But there are also aspirational movies—those of the art-house consensus—that feed what might be called “upmarket” or “sophisticated” viewers a pre-packaged set of comforting verities and soothing moods that are, in relation to the rarefied cinema of classical inspiration, what Mantovani is to Beethoven. These movies join a faux-objective aesthetic of ostensibly humanistic realism with comforting, politically liberal enthusiasms to match. The problem isn’t with the point of view (which is one I share) but with its jollying. The large-scale, mass-market demagogy of movies such as “Transformers: Age of Extinction” is no worse than the niche-market demagogy of, say, “Obvious Child.” Both movies appear tailor made to their target audience’s expectations and prejudices.
You won't find that link to his take-down of "Obvious Child" by the way.  The New Yorker team pull it down but if you want to read his brutal but terse beat down of what he considered the smug self-congratulatory blue state high-five of the film, the Way Back Machine can help.
It’s natural to worry that the colossal success of a tightly formatted movie such as the new “Transformers” will only stiffen the resolve of studios to repeat it, or will only solidify the shapes of existing pigeonholes and sideline unusual and distinctive movies even further. Yet such concern reduces to a mere snobbery of taste, a straw-person diversion akin to an opera house blaming low attendance at a production of “Salomé” on a Miley Cyrus concert. The most audacious low-budget American independent filmmaking is threatened much more significantly by misplaced critical praise for art-house mediocrities than by Hollywood.
Elsewhere Brody wrote that liberal cinema is in danger, paradoxically but perhaps inevitably, from its own self assurance of the rightness of its notions
The greatest political filmmakers, from Charlie Chaplin to Jean-Luc Godard, are masters of the imaginary. The uninhibited inner life and the power of art to delve into fantastic elements that grant characters dimensions possibly unsuited to a constructive political program are themselves aspects of a higher politics. That’s why there are so few good political films these days, and why such comedies as “I Now Pronounce You Chuck and Larry” and “Norbit,” with their messy (even chaotic) boundary-blurring, are superior to the films listed above as approaches to hot-button issues. And, in an entirely different and grander and finer register, Spike Lee’s “Red Hook Summer” faces the deep unpleasantness that can mark characters who are, in many ways, admirable; revels in their extravagant expressivity, whether to ecstasy or to self-destruction; and dramatizes the warping and self-warping force of the will to document the supposed facts.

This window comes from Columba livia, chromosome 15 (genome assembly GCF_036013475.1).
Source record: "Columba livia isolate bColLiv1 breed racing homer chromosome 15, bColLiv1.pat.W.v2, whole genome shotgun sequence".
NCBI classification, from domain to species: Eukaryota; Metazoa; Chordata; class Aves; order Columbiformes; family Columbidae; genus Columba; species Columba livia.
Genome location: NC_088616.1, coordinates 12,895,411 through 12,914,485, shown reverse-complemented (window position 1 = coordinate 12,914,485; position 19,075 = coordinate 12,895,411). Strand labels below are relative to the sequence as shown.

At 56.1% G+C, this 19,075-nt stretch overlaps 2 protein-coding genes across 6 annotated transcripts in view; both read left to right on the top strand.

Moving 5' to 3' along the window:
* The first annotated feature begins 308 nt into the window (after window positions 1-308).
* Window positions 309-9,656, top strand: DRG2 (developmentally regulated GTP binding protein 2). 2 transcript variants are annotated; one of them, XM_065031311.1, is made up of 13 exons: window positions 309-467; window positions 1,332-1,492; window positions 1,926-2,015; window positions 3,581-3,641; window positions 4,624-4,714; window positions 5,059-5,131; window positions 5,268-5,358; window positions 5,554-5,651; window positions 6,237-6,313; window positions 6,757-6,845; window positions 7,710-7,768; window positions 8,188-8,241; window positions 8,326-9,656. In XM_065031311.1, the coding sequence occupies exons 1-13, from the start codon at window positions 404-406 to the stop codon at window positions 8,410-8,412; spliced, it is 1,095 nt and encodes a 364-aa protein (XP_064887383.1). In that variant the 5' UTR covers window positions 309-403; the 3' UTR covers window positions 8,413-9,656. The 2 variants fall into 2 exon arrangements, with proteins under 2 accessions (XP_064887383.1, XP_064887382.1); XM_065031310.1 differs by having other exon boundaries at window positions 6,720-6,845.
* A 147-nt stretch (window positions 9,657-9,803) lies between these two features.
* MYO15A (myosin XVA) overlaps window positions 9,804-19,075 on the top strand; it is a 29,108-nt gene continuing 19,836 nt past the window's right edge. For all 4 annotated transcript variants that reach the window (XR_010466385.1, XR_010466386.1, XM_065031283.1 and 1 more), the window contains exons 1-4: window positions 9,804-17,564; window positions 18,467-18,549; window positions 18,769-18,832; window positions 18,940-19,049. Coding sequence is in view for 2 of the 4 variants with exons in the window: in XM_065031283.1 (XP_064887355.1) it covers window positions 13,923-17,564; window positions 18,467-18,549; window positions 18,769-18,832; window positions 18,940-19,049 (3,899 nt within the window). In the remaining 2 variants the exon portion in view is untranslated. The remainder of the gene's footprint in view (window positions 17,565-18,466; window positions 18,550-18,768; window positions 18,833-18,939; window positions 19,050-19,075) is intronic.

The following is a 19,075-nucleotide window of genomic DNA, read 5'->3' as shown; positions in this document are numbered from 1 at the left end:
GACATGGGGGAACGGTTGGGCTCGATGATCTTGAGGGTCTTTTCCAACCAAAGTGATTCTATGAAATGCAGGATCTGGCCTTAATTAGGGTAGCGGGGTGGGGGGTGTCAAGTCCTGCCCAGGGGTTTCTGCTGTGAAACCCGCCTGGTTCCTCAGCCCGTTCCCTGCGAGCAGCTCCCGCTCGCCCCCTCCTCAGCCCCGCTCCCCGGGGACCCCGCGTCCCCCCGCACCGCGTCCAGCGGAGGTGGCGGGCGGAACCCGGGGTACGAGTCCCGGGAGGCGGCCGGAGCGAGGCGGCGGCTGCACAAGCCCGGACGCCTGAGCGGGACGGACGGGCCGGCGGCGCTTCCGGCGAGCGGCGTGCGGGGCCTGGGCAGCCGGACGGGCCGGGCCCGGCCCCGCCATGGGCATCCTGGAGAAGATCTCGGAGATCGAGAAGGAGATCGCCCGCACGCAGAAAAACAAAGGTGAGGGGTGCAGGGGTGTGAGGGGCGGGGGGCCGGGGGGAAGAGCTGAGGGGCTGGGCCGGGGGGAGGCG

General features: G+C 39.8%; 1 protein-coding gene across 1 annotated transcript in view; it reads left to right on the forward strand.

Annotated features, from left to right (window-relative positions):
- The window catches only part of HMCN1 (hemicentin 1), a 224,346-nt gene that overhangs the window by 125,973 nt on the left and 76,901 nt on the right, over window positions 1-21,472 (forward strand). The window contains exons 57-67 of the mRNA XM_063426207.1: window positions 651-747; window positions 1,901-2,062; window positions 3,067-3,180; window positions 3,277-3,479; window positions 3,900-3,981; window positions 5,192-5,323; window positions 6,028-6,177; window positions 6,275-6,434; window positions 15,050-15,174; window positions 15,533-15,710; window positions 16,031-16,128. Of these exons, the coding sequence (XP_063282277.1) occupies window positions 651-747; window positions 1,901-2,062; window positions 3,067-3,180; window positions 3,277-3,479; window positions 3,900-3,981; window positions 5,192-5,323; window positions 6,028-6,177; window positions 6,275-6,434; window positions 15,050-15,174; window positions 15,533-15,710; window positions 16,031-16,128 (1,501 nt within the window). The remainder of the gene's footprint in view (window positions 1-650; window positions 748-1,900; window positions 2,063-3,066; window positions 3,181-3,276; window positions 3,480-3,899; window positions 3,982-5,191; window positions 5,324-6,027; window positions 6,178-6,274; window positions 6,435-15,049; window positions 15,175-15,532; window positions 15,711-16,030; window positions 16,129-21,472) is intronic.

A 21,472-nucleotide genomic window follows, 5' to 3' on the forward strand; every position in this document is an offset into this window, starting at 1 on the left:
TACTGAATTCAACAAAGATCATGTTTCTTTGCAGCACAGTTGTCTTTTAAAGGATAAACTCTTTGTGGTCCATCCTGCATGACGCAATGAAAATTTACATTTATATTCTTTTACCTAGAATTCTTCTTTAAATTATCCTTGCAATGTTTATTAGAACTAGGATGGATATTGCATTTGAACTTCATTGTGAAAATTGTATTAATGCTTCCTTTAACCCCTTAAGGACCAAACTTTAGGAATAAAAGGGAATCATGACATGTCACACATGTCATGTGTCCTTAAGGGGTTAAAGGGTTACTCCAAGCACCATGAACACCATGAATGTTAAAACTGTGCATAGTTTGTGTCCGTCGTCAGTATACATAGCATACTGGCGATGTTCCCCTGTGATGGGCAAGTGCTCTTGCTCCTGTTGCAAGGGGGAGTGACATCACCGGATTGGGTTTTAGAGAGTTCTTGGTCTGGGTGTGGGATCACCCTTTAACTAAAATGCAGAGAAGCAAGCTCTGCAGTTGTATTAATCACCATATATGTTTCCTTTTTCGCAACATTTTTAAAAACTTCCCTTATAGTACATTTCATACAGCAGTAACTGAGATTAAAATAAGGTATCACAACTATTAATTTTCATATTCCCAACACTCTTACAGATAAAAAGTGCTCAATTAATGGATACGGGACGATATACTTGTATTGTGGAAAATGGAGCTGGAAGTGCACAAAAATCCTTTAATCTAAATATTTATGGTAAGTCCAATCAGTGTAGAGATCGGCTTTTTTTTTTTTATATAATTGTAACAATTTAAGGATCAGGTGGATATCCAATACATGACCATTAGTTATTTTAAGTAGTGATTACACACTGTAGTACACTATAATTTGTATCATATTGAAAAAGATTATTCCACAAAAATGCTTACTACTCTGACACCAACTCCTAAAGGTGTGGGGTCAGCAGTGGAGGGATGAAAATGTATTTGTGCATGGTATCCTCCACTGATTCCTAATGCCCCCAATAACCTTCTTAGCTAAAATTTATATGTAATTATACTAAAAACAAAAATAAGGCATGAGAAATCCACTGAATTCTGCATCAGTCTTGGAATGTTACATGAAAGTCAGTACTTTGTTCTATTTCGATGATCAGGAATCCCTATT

The facts do not speak for themselves, and there’s a remarkable and disheartening correlation between those who film as if they do and those who, imbuing these facts with a built-in point of view, are unwilling to stand in front of those facts and state that point of view. The underlying question is why movies made by many filmmakers whose point of view is, by and large, so sympathetic, tolerant, and liberal (and whose point of view I tend to share, by the way) are built on such a painful narrowing of experience and a surreptitious attitudinizing—why they’re films of personal commitment that remain, nonetheless, impersonal. It’s as if filmmakers (and, for that matter, critics, playing a surreptitious role as op-ed columnists) were protecting viewers from the potential effect of nasty or regressive or hateful thoughts; their own cultivated selves are are immune from them even if angered by them, but the poor bewildered viewer needs some protection from loose ends of imagination that could potentially lead in the wrong direction.